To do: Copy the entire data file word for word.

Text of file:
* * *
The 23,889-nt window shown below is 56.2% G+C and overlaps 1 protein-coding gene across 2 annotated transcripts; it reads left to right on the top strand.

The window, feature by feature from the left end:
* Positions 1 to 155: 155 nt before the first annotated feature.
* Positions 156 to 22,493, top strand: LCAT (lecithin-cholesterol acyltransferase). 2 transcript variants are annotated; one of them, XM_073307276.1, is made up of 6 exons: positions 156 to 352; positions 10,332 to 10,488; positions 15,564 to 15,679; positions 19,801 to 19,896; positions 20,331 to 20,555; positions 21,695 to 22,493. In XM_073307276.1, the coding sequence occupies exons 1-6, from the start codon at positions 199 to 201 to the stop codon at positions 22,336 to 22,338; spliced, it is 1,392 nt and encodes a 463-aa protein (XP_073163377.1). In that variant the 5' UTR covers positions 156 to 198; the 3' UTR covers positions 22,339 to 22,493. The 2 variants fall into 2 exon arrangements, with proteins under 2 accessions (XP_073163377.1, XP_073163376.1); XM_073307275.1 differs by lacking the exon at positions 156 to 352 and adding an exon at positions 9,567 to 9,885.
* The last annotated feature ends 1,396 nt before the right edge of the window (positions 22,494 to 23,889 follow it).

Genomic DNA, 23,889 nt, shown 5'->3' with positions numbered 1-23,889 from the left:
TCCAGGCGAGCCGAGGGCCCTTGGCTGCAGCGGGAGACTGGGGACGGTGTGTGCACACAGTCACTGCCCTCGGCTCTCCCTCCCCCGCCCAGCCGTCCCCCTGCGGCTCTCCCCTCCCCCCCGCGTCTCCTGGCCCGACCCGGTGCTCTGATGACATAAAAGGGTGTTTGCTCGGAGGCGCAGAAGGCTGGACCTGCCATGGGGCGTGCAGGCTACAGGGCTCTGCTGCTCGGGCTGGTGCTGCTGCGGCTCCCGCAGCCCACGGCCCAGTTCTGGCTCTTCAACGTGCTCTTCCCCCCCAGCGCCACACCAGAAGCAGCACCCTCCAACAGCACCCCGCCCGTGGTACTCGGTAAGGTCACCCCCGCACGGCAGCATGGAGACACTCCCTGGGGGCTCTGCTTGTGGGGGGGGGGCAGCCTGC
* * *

The 23,889-nt window shown below is 56.2% G+C and overlaps 1 protein-coding gene across 2 annotated transcripts; it reads left to right on the top strand.

The window, feature by feature from the left end:
* Positions 1 to 155: 155 nt before the first annotated feature.
* Positions 156 to 22,493, top strand: LCAT (lecithin-cholesterol acyltransferase). 2 transcript variants are annotated; one of them, XM_073307276.1, is made up of 6 exons: positions 156 to 352; positions 10,332 to 10,488; positions 15,564 to 15,679; positions 19,801 to 19,896; positions 20,331 to 20,555; positions 21,695 to 22,493. In XM_073307276.1, the coding sequence occupies exons 1-6, from the start codon at positions 199 to 201 to the stop codon at positions 22,336 to 22,338; spliced, it is 1,392 nt and encodes a 463-aa protein (XP_073163377.1). In that variant the 5' UTR covers positions 156 to 198; the 3' UTR covers positions 22,339 to 22,493. The 2 variants fall into 2 exon arrangements, with proteins under 2 accessions (XP_073163377.1, XP_073163376.1); XM_073307275.1 differs by lacking the exon at positions 156 to 352 and adding an exon at positions 9,567 to 9,885.
* The last annotated feature ends 1,396 nt before the right edge of the window (positions 22,494 to 23,889 follow it).

Genomic DNA, 23,889 nt, shown 5'->3' with positions numbered 1-23,889 from the left:
TCCAGGCGAGCCGAGGGCCCTTGGCTGCAGCGGGAGACTGGGGACGGTGTGTGCACACAGTCACTGCCCTCGGCTCTCCCTCCCCCGCCCAGCCGTCCCCCTGCGGCTCTCCCCTCCCCCCCGCGTCTCCTGGCCCGACCCGGTGCTCTGATGACATAAAAGGGTGTTTGCTCGGAGGCGCAGAAGGCTGGACCTGCCATGGGGCGTGCAGGCTACAGGGCTCTGCTGCTCGGGCTGGTGCTGCTGCGGCTCCCGCAGCCCACGGCCCAGTTCTGGCTCTTCAACGTGCTCTTCCCCCCCAGCGCCACACCAGAAGCAGCACCCTCCAACAGCACCCCGCCCGTGGTACTCGGTAAGGTCACCCCCGCACGGCAGCATGGAGACACTCCCTGGGGGCTCTGCTTGTGGGGGGGGGGCAGCCTGC